It seemed it was only a matter of time before the Lakers' tendency to waste leads and Andrew Bynum's erratic behavior would leave them at a loss.
That moment came Friday night at Staples Center, when the Lakers' heavy workload and the late-game absence of their starting center resulted in a 112-107 defeat by the Houston Rockets.
The Lakers squandered an 11-point lead in the third quarter, looking heavy-legged through pockets of sluggish play and defensive indifference while playing for the fifth time in seven days.
It didn't help that they had to play the final 11 minutes 17 seconds without Bynum after he was ejected following his second technical foul. The infraction came after Bynum made a hook shot and said something toward the Rockets' bench.
"I'm disappointed because we told him [before the start of the fourth quarter], 'You've got one technical, don't pick up your second,'" Lakers Coach Mike Brown said. "He acknowledged us and went out and picked up his second when I thought he could have helped us to win the ballgame."
Kobe Bryant had 28 points and Metta World Peace chipped in a season-high 23, and it still wasn't enough for the Lakers, whose four-game winning streak came to an end.
Bryant, noticeably limping on his sore left leg late in the game, scored four points in the final minute, but it was too late. He made eight of 20 shots overall, the first time since his dreaded three-for-21 performance against New Orleans on March 31 that he made fewer than half his shots.
It's been a difficult few weeks for Bynum, who has been benched for taking an ill-advised three-pointer, fined for various transgressions and now ejected. He was also ejected after receiving two technicals March 20 during the Lakers' loss to the Rockets in Houston.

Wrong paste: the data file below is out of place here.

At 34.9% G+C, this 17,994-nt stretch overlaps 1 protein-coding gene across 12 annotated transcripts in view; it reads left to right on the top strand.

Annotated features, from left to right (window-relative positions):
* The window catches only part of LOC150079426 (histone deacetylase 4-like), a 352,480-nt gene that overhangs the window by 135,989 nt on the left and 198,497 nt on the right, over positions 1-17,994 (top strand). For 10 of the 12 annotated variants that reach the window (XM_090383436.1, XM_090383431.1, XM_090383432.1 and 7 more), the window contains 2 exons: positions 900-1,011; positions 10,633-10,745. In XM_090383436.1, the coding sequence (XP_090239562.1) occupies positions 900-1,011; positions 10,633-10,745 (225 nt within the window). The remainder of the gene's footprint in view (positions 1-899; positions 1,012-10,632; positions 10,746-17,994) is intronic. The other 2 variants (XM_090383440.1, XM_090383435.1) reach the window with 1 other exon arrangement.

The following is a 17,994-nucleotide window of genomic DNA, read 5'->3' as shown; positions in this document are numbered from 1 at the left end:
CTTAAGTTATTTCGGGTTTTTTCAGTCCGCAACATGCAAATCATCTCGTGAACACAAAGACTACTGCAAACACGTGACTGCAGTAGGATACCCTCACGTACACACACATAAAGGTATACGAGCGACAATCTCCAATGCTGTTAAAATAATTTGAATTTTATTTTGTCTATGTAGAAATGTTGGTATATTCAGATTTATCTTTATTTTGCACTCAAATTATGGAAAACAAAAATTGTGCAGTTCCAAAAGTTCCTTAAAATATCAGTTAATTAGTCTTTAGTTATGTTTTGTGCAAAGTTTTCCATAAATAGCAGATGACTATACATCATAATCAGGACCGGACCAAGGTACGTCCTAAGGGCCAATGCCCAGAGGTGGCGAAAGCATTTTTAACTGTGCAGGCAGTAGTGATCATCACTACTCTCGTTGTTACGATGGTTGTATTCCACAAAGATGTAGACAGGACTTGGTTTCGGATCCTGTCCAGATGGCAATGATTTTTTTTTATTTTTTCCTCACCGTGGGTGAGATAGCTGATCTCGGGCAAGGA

Bynum left the locker room without speaking to reporters.
Bynum's first technical Friday came late in the third quarter after he had been hacked by Houston center Samuel Dalembert. Bynum had to be restrained by teammate Josh McRoberts, and Bynum's vocal displeasure with the play earned him the technical.
Bynum finished with 19 points and seven rebounds in 31 minutes. Brown said the team would deal with Bynum's ejection internally but didn't anticipate it would involve any disciplinary action.
Bryant said he would discuss Bynum's behavior with him.
"The key is to find that balance," Bryant said. "You don't want him to lose that edge or lose that rage that he's been playing with We have to be patient. He's been extremely productive."
The Lakers gamely fought on without Bynum, with Matt Barnes making a three-pointer that tied the score at 99-99 with 2:31 remaining. But Houston scored nine of the next 11 points.
World Peace, who eclipsed his season high with a driving one-handed dunk midway through the third quarter, made eight of 13 shots. His performance was one of the few things that went right for the Lakers on a day when the rigors of the lockout-condensed season were already evident before the game.
Bynum sat at his locker with his legs encased in black contraptions that resembled oversized ski boots. The devices, which stretched from his feet nearly all the way to his waist, were cold compression chambers designed to reduce swelling in his legs. Bynum largely ignored the media horde staring at him, bobbing to music on his headphones. The Lakers wished he had remained as composed later.
"He's a great guy, a great person and has a great heart," Lakers forward Pau Gasol said of Bynum. "He just has to emotionally bring it down a little bit."